INGLESIDE — Former South Stormont Mayor and SDG Warden Jim Bancroft died this month at the age of 75, passing away Dec. 1 at his Ingleside residence.
Bancroft last served as mayor of this rural township next door to Cornwall during the last municipal term — a period in which the Ingleside resident threw all of his political weight behind a public campaign against the closure of Rothwell-Osnabruck High School by the Upper Canada District School Board. Though the push to preserve that local school ultimately failed, the prospect of its demise “appalled” Bancroft, who in 2016 predicted his municipality would suffer a “devastating blow” should the Board proceed with the plan. It was an eventful issue that Bancroft found on his plate after coming out of two terms of political retirement to take on — and defeat — then-incumbent Mayor Bryan McGillis (who returned to the position when Bancroft opted not to run in 2018.)
“Jim will always be remembered for his integrity, leadership and passion for our community. Deepest condolences to his family and friends,” said another vocal critic of the school closure, Jennifer MacIsaac, now a member of township council, in a Facebook post.
Below, then-Mayor Jim Bancroft addresses a rally of the Save South Stormont School campaign in 2017.
South Stormont flew flags on municipal buildings at half mast in memory of the deceased. The United Counties of Stormont, Dundas and Glengarry did the same at its administrative building on Pitt Street in Cornwall.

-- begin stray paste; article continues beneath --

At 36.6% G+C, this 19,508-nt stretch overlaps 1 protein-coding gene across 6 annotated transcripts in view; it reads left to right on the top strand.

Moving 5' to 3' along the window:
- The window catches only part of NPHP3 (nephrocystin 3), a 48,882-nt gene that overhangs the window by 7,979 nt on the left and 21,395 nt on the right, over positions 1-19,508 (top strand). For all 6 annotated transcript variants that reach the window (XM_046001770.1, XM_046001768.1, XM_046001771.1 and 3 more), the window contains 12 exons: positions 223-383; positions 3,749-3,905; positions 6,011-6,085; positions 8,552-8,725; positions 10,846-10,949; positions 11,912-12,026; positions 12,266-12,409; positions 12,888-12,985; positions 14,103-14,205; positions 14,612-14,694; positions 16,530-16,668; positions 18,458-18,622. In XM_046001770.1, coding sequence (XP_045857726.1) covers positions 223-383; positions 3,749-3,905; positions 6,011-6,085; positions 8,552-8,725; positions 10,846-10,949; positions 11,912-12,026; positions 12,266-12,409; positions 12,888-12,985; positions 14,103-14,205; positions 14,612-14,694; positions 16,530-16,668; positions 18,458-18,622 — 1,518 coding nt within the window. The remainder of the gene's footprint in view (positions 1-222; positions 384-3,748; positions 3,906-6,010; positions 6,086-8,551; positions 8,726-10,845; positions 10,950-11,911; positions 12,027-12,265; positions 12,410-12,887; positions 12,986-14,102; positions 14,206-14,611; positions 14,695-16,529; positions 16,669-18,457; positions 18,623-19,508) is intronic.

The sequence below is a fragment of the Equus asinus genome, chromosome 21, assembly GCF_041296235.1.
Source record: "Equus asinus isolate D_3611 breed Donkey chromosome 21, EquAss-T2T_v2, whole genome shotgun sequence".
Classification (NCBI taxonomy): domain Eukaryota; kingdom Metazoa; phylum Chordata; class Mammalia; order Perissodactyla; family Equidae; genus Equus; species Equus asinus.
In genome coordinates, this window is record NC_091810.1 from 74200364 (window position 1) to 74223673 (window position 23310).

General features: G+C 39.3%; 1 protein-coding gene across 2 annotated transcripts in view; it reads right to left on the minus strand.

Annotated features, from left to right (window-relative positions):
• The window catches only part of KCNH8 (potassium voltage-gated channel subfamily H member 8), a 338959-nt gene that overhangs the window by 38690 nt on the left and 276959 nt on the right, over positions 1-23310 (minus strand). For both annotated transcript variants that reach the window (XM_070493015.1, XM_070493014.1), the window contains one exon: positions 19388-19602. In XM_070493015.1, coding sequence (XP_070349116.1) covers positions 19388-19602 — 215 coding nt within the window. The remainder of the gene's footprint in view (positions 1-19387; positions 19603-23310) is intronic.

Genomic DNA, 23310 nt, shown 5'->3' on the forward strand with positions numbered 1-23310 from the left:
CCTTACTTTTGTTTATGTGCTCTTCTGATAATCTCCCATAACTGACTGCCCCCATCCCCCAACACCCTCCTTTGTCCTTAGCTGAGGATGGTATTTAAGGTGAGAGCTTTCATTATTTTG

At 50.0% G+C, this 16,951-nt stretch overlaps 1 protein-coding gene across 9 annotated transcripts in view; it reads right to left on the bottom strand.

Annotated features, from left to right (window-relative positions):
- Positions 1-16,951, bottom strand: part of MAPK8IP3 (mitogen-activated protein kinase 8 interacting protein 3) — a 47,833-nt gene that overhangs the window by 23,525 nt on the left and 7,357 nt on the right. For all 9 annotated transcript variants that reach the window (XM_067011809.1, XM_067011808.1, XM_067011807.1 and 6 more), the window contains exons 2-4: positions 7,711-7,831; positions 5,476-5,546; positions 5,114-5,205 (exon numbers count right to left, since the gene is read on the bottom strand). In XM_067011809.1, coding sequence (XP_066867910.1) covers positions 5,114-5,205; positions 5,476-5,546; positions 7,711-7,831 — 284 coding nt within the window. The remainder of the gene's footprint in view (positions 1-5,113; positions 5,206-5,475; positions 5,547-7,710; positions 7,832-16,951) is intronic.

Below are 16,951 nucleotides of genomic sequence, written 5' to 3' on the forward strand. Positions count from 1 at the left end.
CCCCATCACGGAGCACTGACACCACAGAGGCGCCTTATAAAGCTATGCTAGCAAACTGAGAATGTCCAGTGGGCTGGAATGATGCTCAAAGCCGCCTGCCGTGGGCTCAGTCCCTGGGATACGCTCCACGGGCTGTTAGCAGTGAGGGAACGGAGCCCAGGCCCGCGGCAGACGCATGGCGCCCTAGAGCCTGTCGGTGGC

“Council and Staff are saddened to learn of the passing of Jim Bancroft, former Councillor, Reeve / Mayor,” the township said in a Facebook statement reflecting on the deceased and years of service extending back before amalgamation. (Bancroft succeeded the first head of South Stormont Council — Jim Brownell, who still went by the old title of ‘Reeve.’)
“Mayor Bancroft dedicated many years to the service of his community as a member of Council of the former Township of Osnabruck and the Township of South Stormont. Jim served on numerous committees and community groups in support of the residents of the municipality… Our thoughts and prayers go out to Jim’s family during this difficult time,” the local municipality also said.
The deceased had two turns as warden — in 1997 and 2017 — of the upper-tier United Counties government, which also issued condolences in a Facebook post. “Jim will be remembered as a gentleman who advocated for residents of the former Osnabruck Township, as well as the Township of South Stormont.”
Former South Stormont deputy mayor Tammy Hart also remembered serving alongside the “hard-working mayor,” saying he was “dedicated to his job and his constituents.”
“He got along well with all of staff and council,” Hart wrote in an email. “Jim was reeve of then-Osnabruck Township prior to SD&G amalgamation in 1998. Prior to that he was deputy mayor and worked alongside my father-in-law, Stewart Hart. So there was lots of experience he brought to the table.
“Jim was kind and thoughtful. He had a passion for his community and was very involved. He loved his family and often spoke highly of his beautiful wife Amy, a retired police officer.
“Jim knew everyone; in 1987-88 he was president of the Stormont County Fair. He was a well-liked, well-rounded politician who will be sorely missed by all.”
A 2008 inductee into South Stormont’s Sports Hall of Fame, Bancroft coached both broomball and basketball and “loved curling,” she said. “And every year you would see Jim on a tractor ploughing for his best friend Brian Rombough; as Jim came from a farm himself.”